“You’ve got a mouthful of diamonds and a pocket full of secrets” – Phantogram
Trust, doubt and regret seem to be central issues within the content of Eyelid Movies, the debut album from Phantogram. An electronic rock duo from Saratoga Springs, NY that are rapidly being recognized for their talent. A small town for big city inspired music from Sarah Barthel and long time friend, co- singer and guitarist, Josh Carter. The two present an attractive package that will be devoured and universally embraced by hipsters. Formed in 2007, they were originally called Charlie Everywhere until they signed to BBE in 2009 and became Phantogram. As their popularity grew with each captivating performance, Phantogram was offered the opportunity to sign with Barsuk records. The same label known for signing Death Cab for Cutie, Rilo Kiley, Aqueduct and Nada Surf. With additional exposure their fan base will undoubtedly grow, as their songs tend to embed their way into your memory the instant that you hear them.
Their sound is catchy, moody and bold, with dreamy synth beats and breathy vocals that will immerse you in a state of meditative pleasure. They’ve been labeled trip hop, electro-indie, electronic rock, and electro-pop but they describe their sound as “street beat, psych pop.” Self proclamations ring true when each song has the ability to transport you to another time and place. There is definitely a psychedelic, mellow feel as you listen and feel yourself drifting away with the music. It will take you to a world where love is carefully regarded with skepticism, doubt and more than a little cynicism. There is no way to avoid the undercurrents of loneliness and isolation in Phantogram’s tracks.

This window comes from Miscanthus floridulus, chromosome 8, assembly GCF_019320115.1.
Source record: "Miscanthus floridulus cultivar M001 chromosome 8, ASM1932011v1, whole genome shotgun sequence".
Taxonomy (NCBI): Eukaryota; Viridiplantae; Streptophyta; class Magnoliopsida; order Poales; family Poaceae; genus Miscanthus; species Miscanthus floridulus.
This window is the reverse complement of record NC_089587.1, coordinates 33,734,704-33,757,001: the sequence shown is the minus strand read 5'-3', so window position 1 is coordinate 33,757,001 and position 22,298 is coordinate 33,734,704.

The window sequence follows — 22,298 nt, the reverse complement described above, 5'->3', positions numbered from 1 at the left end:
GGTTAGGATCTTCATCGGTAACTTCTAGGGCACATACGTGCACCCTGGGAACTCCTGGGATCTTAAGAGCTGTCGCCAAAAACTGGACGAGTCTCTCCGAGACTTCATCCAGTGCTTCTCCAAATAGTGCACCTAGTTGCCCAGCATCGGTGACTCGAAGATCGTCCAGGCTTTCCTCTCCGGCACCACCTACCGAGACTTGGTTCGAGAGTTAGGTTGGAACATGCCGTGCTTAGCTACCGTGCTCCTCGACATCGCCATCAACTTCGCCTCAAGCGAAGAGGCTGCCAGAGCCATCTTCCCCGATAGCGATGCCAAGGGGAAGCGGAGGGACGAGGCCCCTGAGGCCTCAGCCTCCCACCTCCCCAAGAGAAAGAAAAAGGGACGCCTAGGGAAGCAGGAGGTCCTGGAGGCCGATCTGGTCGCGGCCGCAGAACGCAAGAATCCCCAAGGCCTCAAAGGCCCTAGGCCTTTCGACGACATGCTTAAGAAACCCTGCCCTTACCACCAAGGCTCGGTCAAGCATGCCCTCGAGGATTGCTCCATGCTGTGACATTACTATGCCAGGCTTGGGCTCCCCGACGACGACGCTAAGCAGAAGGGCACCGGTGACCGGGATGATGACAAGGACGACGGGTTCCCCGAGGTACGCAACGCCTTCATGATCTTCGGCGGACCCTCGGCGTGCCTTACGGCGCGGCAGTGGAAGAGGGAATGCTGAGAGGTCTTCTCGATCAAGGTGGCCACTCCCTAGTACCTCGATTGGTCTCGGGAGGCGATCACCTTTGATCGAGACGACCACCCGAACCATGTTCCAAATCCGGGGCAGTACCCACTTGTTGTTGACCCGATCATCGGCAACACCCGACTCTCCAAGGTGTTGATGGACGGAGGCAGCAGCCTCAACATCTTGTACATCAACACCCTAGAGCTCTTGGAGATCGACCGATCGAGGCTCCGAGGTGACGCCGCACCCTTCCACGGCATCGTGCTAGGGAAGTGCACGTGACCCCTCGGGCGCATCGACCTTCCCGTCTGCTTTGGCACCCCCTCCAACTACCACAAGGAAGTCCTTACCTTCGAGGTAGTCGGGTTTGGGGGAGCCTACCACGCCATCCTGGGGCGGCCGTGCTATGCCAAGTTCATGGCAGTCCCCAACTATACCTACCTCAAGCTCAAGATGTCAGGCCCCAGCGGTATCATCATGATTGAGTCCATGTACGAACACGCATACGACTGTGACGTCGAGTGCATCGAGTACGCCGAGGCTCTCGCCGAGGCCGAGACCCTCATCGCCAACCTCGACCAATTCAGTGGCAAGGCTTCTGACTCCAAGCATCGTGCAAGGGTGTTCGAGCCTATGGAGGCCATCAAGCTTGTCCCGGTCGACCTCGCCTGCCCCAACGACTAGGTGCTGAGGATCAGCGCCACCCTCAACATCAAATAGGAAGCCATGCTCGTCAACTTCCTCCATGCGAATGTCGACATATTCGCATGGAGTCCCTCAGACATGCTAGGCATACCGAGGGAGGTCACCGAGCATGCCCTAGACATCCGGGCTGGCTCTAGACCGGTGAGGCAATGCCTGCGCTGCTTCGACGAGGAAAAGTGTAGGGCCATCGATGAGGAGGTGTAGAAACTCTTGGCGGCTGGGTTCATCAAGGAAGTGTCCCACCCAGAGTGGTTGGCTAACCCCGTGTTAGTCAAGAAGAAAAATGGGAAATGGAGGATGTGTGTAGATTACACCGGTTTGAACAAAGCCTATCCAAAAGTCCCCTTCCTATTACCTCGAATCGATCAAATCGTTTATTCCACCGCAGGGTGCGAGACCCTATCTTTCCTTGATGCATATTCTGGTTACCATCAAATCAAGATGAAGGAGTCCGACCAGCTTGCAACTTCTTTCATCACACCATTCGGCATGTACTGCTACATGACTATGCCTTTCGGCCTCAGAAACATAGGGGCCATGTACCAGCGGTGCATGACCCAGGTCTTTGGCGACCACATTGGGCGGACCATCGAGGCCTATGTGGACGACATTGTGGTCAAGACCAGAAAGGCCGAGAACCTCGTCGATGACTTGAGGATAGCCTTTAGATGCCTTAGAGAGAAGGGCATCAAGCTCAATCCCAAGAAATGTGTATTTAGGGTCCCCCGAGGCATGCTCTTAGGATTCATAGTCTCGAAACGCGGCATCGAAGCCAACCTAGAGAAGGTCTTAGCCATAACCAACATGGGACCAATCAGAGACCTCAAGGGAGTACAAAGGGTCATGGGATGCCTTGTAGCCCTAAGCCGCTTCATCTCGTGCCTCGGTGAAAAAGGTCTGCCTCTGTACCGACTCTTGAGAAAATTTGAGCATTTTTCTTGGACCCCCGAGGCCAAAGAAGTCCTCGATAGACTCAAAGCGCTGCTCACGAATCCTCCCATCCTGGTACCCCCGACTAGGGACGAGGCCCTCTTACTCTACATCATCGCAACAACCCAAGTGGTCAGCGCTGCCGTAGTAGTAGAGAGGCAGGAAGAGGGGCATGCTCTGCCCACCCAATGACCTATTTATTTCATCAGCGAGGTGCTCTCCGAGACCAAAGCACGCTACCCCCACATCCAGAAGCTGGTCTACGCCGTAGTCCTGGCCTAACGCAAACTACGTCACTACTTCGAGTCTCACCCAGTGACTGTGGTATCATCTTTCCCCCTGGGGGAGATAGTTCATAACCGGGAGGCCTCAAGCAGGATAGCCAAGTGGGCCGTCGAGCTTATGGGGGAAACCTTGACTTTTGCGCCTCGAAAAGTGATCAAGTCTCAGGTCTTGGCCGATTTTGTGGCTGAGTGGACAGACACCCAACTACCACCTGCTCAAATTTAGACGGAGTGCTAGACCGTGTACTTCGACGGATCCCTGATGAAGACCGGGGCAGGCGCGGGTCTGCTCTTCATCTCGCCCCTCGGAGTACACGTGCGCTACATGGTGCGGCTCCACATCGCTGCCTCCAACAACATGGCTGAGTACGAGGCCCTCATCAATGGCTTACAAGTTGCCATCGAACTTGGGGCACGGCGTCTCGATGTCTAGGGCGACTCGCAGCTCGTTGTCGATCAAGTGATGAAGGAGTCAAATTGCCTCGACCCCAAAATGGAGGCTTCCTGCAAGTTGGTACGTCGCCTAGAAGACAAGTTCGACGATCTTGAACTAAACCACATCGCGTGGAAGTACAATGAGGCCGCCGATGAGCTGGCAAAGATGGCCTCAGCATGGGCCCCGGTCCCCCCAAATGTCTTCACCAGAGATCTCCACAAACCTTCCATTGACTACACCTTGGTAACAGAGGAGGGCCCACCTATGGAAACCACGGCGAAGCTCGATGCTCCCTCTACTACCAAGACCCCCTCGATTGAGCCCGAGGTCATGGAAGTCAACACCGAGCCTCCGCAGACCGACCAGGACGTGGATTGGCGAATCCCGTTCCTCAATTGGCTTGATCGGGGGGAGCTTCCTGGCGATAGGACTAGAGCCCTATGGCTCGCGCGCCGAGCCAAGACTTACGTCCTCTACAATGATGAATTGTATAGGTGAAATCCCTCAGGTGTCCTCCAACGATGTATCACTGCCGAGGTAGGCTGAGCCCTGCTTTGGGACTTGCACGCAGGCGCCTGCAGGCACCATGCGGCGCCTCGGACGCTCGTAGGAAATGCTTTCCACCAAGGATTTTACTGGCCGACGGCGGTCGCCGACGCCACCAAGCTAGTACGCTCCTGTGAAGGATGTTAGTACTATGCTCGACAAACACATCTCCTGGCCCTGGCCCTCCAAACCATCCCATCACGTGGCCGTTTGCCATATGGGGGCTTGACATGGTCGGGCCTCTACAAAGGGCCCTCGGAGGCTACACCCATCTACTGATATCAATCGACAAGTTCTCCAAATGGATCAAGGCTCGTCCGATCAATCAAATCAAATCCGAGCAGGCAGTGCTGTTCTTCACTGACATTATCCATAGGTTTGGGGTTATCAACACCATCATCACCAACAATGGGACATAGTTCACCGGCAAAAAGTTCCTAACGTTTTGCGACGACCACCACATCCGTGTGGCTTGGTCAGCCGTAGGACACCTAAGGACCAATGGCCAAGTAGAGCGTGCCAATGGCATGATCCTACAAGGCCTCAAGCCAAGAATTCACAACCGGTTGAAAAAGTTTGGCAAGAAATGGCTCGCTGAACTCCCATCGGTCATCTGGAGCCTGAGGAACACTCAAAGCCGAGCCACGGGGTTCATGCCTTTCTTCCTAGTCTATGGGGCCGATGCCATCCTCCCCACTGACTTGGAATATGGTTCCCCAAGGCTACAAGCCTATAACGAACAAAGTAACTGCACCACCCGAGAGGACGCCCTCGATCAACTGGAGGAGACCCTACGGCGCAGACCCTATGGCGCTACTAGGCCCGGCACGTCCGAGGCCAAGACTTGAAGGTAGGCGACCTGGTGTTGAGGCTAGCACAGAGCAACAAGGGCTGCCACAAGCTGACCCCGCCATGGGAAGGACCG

“I’d rather die than be with you” is a strong antithetical statement compared to the raw emotion and surrender many other Indie bands sing about. Not that Phantogram’s songs are only meant for the jaded, they just represent those experienced in damaging relationships. The ones who question what they feel before losing themselves completely and naively falling headfirst into love, without wondering who will catch them when they fall.
This album is self reflective on failed relationships expressing laments on Turn it off, such as “I could’ve been easier on you, I should’ve been easier on you.” Seems like the ultimate cliché when made in retrospect, but is still refreshing to hear being sung by a mournful Josh Carter. Somehow it manages to remain danceable without succumbing to sappiness. Running from the Cops is a fun track that starts off with a strong, heavy drum beat and a distorted voice throughout. All Dried up has a steady rising drumbeat that emphasizes the anxiety behind the words, “I can’t feel my love anymore.” A very affecting way of construing when you are stuck in a relationship that is long past due.
But sometimes you just can’t seem to let go even when it is self destructive to stay, because as Phantogram states, “You are the ocean and I’m good at drowning.” Frustration, addictions and vices are all discussed intelligently within the context of the album and accompanied by memorable beats, this alone makes Phantogram a band that will be repeatedly played on my Ipod.